By John Perrotto
DALLAS–Add Wilson Betemit to the list of free agents the Pirates are looking at as a contingency plan at third base.
The Pirates have “significant interest” in Betemit, according to one Pirates’ source, as they look to find someone to compete with incumbent Pedro Alvarez for the starting third baseman’s job in
Betemit, 30, is a free agent after hitting a combined .285 with eight home runs and 46 RBIs in 97 games and 323 at-bats with Kansas City and Detroit last season. He hit 13 home runs in just 84 games and 276 at-bats with the Royals in 2010.
Betemit can play all four infield positions and would be utilized as a utility infielder if Alvarez bounces back from a horrid 2011 with a good showing in spring training.
The Pirates also have some interest in Kevin Kouzmanoff to play third base after he was released by Colorado at the end of the season. However, the drawback to Kouzmanoff as far as the Pirates are concerned is his inability to play the middle infield positions, which would not allow him to serve as a utility infielder if Alvarez were to win the starting third baseman’s job.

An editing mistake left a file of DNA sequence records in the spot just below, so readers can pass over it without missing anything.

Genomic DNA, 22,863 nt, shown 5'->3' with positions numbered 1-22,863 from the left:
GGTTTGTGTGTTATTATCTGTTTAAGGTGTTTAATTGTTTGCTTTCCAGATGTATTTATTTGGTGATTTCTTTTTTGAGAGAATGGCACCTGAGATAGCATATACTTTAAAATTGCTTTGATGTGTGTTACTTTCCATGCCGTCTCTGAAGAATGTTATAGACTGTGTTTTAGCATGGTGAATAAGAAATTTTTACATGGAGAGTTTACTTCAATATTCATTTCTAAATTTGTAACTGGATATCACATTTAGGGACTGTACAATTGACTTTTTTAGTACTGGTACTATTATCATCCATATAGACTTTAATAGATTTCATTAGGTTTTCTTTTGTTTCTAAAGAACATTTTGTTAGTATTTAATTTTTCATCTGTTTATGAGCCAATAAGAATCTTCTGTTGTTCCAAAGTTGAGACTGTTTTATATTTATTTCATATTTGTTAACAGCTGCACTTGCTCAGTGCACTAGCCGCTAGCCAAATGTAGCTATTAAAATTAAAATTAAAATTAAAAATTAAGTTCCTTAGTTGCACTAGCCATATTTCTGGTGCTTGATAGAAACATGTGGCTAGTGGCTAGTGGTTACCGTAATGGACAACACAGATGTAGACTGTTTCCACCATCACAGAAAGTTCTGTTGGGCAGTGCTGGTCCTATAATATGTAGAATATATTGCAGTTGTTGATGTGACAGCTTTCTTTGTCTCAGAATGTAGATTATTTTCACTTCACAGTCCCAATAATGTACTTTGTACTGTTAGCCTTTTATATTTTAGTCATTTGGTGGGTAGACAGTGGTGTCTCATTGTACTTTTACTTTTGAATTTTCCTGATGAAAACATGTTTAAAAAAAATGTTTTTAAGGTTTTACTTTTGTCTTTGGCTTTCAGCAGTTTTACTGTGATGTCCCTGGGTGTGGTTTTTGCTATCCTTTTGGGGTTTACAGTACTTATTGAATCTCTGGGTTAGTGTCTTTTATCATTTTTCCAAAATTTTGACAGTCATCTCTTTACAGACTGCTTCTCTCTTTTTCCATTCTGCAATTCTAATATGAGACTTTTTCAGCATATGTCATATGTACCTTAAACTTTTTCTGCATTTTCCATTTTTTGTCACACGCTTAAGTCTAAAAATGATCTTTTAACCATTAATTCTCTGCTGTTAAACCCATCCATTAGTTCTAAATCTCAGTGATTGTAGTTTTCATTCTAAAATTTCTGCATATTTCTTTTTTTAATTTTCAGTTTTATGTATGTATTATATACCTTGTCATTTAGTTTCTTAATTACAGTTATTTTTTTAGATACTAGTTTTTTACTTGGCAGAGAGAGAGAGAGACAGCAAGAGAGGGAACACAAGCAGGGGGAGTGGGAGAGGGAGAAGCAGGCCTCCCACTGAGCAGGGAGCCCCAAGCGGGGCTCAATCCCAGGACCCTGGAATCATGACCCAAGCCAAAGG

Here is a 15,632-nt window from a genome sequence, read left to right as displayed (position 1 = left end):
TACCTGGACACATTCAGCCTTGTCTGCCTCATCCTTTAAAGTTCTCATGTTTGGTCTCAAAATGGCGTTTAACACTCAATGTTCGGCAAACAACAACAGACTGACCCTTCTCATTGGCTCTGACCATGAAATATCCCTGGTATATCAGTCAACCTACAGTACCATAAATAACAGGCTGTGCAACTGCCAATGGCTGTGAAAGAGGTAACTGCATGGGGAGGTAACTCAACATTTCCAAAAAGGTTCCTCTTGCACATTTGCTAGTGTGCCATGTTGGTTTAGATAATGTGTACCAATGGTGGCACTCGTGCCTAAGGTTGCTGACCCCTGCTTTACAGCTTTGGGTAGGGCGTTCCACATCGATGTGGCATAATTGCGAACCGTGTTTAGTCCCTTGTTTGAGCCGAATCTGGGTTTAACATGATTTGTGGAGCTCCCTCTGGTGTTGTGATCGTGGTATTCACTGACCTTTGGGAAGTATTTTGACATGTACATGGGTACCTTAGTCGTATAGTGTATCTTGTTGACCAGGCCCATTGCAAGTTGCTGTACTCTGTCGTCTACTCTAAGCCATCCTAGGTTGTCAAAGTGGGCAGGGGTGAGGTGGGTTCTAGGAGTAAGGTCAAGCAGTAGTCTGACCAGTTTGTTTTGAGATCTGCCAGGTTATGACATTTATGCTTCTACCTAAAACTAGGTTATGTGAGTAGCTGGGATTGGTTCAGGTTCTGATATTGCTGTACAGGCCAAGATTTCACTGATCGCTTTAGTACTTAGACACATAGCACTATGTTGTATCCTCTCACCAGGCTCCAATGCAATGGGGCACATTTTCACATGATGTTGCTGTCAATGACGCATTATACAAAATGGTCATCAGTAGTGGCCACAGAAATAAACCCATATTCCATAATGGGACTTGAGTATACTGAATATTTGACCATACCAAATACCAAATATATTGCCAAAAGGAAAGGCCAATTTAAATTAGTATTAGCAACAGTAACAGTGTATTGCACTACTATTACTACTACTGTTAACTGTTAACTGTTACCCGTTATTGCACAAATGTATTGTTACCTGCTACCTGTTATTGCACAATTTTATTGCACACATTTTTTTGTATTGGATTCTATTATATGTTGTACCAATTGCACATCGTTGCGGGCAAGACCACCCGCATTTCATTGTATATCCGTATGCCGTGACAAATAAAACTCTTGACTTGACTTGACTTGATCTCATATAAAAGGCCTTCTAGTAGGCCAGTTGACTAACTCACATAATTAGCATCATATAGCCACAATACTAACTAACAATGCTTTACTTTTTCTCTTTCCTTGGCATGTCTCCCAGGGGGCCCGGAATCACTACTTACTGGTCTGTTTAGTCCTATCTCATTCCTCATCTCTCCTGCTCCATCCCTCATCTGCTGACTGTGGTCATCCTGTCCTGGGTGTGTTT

The Pirates continue to look to add another starting pitcher and have interest in Japanese left- hander Tsuyoshi Wada, who had a phenomenal 2011 season with the Fukuoka Softbank Hawks as he was 16-5 with a 1.51 ERA in 26 starts and 184 innings.
The 30-year-old Wada stands only 5-foot-10 and 170 pounds but has a 107-61 in nine seasons in Nippon Professional Baseball.
The Pirates’ limited track record with Japanese players is awful. Masumi Kuwata compiled a 9.43 ERA in19 relief appearances and 21 innings in 2007 and second baseman Aki Iwamura hit .182 in 54 games and 183 at-bats in 2009.
Another veteran lefty the Pirates have at least some interest in bringing to spring training on a non-roster basis is Jamie Moyer, who at 49 is attempting a comeback after undergoing Tommy John surgery midway through the 2009 season while with Philadelphia.
Moyer has a 267-204 lifetime record in 24 seasons, including 103 wins since he turned 40.
John Perrotto has covered the Pirates and Major League Baseball since 1988.